DUEL (DVD)

5 Stars
Year Released: 1971
MPAA Rating: PG
Running Time: 90 minutes
Click to Expand Credits:

Long delayed, Steven Spielberg’s feature directorial debut has finally found a home on DVD. The story of an everyman terrorized by a 40-ton truck bent on killing him, it established Steven Spielberg as a new voice in cinema and laid the groundwork for his future mega-hits, especially “Jaws”.

Par for the course, there is no commentary track from Spielberg, but in its place we do get three terrific documentaries made exclusively for the DVD that provide fascinating insight into the making of the TV movie.

The 34 min. “Making of” Documentary really delves into the process and is filled with refreshing and candid observations by Spielberg. According to him, he had to fight for the right to shoot the film entirely on location. There was tremendous pressure to shoot plates and do most of the interior car work in studio as process shots. Knowing that this would really harm the look and feel of the finished film, he lobbied to get his way. Spielberg was given three days to shoot and if he could keep the production on schedule, he’d be allowed to continue. Fortunately for the world of filmmaking, he met the challenge and the rest is history.

Spielberg also discusses how he has evolved as a filmmaker and that his early films benefited from his naivete. Commenting that had he made “Duel” now, it would have been radically different and probably not for the better.

Another Documentary covers Spielberg’s career as a TV Director and how that prepared him for his feature work. It’s interesting to note that back in the early 70s being young was a major hindrance and Spielberg was wise to play by the rules to avoid being pegged as a maverick.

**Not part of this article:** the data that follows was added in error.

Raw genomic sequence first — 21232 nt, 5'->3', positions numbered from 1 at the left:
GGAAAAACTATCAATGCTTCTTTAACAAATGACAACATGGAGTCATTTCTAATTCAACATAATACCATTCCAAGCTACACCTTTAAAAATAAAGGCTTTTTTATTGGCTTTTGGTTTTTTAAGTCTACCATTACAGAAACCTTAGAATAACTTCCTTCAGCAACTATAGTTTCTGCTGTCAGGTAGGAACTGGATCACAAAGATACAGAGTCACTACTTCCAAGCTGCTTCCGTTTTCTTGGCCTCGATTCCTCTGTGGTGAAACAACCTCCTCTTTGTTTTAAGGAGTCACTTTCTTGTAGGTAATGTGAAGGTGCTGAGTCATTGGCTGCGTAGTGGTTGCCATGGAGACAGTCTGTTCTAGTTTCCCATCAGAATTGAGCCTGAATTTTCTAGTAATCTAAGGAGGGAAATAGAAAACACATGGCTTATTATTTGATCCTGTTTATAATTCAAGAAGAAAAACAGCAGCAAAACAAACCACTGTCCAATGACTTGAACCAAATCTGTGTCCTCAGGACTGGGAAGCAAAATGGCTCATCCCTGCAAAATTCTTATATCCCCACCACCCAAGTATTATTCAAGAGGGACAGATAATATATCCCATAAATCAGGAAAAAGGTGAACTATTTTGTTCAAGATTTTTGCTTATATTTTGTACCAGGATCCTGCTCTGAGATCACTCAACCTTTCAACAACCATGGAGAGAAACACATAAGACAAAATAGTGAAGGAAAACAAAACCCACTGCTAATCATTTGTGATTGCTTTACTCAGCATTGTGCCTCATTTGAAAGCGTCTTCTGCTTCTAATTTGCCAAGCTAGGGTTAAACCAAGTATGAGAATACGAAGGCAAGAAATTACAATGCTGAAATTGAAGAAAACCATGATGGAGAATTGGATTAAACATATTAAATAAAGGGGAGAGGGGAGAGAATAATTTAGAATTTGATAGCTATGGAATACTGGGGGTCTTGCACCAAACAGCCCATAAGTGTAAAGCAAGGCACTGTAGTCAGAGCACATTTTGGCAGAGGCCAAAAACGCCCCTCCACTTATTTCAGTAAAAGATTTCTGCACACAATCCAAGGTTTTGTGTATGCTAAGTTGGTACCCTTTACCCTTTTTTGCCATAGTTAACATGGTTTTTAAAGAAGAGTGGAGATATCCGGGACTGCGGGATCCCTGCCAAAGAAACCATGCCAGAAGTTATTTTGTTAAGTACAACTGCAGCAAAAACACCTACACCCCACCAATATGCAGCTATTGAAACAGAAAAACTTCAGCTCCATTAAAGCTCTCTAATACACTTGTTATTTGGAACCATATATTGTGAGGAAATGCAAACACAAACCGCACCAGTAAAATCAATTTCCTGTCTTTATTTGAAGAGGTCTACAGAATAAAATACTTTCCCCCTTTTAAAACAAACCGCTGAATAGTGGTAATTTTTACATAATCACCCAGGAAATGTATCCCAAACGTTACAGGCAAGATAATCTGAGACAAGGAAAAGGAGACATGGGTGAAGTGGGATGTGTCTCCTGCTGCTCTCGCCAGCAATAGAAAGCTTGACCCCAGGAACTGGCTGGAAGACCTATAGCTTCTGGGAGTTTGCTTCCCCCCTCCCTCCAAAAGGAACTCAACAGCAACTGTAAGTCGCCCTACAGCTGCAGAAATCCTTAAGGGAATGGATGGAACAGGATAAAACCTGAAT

In the third Documentary, Richard Matheson discusses the genesis of the short story and remarkably how it ties into the Kennedy Assassination. He also notes how, Duel, being his final short story, was a culmination of a theme he had developed over the years.

The sound and picture quality are top notch. For purists there is the original mono track, but it’s worth checking out the DTS and Dolby Digital 5.1. The enhanced sound of the truck adds a new dimension to the experience and amps up the tension as well.

It is obvious as you watch the film that it is in the hands of a master. Generally considered one of the best (if not the best) TV movies ever made, “Duel” could have wound up run of the mill had it not been for the tenacity of its fledgling Director. This is a must own DVD for any fan of not only Spielberg, but of those who appreciate a finally crafted Hitchcockian thriller.



Posted on August 29, 2004 in Reviews by
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